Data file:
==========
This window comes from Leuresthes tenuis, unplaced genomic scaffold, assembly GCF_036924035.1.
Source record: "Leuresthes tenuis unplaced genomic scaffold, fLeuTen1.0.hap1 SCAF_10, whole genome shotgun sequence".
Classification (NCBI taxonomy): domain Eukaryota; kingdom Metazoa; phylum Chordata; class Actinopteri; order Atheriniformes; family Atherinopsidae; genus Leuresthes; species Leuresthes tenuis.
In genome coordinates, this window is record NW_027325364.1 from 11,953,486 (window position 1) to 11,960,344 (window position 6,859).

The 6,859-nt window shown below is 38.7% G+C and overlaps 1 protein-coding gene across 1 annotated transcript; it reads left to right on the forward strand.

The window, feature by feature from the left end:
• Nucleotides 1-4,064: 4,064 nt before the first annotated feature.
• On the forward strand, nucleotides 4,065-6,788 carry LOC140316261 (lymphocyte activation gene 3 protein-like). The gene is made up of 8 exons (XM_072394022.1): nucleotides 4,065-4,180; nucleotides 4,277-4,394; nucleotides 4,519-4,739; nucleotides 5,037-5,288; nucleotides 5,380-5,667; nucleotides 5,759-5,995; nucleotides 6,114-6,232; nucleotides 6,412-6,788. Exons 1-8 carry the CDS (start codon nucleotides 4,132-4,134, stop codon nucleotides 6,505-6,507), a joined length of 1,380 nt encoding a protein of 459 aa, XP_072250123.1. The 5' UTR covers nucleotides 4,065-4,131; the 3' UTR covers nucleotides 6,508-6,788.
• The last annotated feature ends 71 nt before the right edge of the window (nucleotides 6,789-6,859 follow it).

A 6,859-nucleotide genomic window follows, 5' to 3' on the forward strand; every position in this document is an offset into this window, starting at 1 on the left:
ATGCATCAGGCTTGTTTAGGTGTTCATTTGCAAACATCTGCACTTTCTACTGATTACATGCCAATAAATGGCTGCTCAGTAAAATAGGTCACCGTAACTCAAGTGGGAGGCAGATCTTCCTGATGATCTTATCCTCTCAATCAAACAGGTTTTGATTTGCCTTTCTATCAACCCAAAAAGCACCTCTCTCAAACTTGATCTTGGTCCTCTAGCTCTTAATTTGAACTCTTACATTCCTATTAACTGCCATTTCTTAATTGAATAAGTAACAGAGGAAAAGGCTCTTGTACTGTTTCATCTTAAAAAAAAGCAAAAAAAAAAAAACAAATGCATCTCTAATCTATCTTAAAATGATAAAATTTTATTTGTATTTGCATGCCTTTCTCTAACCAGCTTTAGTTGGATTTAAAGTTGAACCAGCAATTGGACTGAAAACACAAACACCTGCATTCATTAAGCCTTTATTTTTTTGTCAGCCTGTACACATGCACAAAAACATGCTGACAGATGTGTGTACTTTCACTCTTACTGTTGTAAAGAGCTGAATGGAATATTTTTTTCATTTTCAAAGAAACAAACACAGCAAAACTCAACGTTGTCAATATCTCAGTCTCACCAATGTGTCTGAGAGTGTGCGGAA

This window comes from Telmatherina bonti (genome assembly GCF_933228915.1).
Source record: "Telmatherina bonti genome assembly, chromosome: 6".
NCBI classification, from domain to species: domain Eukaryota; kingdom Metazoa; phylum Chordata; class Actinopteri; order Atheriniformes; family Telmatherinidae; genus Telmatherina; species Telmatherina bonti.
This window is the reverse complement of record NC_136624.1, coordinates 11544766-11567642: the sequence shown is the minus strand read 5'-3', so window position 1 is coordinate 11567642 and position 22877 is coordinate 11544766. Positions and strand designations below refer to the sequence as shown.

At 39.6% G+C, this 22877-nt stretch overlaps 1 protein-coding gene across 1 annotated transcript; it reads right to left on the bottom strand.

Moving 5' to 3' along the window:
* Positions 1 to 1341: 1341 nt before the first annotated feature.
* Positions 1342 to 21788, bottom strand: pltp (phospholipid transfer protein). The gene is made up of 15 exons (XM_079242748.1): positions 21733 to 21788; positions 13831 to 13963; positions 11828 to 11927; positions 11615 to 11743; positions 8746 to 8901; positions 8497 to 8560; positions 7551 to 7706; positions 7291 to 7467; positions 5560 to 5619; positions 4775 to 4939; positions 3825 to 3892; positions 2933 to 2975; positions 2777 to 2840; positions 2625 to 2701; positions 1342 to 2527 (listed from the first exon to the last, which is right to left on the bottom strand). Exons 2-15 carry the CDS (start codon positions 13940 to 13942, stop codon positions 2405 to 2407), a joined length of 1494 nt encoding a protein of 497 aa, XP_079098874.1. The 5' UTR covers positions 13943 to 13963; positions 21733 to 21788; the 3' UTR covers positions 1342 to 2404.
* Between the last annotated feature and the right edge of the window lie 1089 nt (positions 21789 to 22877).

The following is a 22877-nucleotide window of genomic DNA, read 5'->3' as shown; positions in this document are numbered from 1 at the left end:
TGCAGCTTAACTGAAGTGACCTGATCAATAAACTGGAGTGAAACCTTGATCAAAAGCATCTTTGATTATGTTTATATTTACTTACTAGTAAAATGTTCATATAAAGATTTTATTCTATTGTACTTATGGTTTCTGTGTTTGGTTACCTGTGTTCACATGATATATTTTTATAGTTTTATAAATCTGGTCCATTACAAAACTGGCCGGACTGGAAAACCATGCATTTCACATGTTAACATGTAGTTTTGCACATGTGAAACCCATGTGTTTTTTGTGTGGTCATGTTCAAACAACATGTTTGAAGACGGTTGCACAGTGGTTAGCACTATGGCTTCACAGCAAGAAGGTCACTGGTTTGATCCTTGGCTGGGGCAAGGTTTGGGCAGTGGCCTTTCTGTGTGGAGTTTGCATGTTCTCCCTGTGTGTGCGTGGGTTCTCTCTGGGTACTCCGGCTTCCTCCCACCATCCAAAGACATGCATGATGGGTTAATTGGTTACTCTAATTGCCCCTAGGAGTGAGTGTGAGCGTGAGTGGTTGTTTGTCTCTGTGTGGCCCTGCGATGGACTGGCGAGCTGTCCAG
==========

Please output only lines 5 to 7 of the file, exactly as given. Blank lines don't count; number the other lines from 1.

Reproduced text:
The 6,859-nt window shown below is 38.7% G+C and overlaps 1 protein-coding gene across 1 annotated transcript; it reads left to right on the forward strand.

The window, feature by feature from the left end:
• Nucleotides 1-4,064: 4,064 nt before the first annotated feature.